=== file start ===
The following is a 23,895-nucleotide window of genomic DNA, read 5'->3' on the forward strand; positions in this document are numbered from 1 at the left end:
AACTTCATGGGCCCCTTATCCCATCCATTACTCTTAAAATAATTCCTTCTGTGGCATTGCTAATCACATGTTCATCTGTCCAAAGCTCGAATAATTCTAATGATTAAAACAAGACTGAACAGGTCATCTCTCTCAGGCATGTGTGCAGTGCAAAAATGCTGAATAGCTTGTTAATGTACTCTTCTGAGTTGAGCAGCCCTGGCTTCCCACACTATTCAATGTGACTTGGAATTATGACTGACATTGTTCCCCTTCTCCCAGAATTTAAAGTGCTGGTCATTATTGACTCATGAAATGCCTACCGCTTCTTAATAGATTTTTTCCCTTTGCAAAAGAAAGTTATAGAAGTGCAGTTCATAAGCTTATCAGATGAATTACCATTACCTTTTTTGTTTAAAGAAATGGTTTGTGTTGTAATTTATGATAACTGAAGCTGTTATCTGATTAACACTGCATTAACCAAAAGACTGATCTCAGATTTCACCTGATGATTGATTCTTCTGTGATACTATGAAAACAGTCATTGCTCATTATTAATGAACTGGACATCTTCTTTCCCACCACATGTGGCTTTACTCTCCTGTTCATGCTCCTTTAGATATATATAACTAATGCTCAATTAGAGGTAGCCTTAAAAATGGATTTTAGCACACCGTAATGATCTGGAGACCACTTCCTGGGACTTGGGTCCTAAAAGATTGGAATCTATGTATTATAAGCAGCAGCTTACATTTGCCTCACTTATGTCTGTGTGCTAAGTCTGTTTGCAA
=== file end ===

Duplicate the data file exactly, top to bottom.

The following is a 23,895-nucleotide window of genomic DNA, read 5'->3' on the forward strand; positions in this document are numbered from 1 at the left end:
AACTTCATGGGCCCCTTATCCCATCCATTACTCTTAAAATAATTCCTTCTGTGGCATTGCTAATCACATGTTCATCTGTCCAAAGCTCGAATAATTCTAATGATTAAAACAAGACTGAACAGGTCATCTCTCTCAGGCATGTGTGCAGTGCAAAAATGCTGAATAGCTTGTTAATGTACTCTTCTGAGTTGAGCAGCCCTGGCTTCCCACACTATTCAATGTGACTTGGAATTATGACTGACATTGTTCCCCTTCTCCCAGAATTTAAAGTGCTGGTCATTATTGACTCATGAAATGCCTACCGCTTCTTAATAGATTTTTTCCCTTTGCAAAAGAAAGTTATAGAAGTGCAGTTCATAAGCTTATCAGATGAATTACCATTACCTTTTTTGTTTAAAGAAATGGTTTGTGTTGTAATTTATGATAACTGAAGCTGTTATCTGATTAACACTGCATTAACCAAAAGACTGATCTCAGATTTCACCTGATGATTGATTCTTCTGTGATACTATGAAAACAGTCATTGCTCATTATTAATGAACTGGACATCTTCTTTCCCACCACATGTGGCTTTACTCTCCTGTTCATGCTCCTTTAGATATATATAACTAATGCTCAATTAGAGGTAGCCTTAAAAATGGATTTTAGCACACCGTAATGATCTGGAGACCACTTCCTGGGACTTGGGTCCTAAAAGATTGGAATCTATGTATTATAAGCAGCAGCTTACATTTGCCTCACTTATGTCTGTGTGCTAAGTCTGTTTGCAA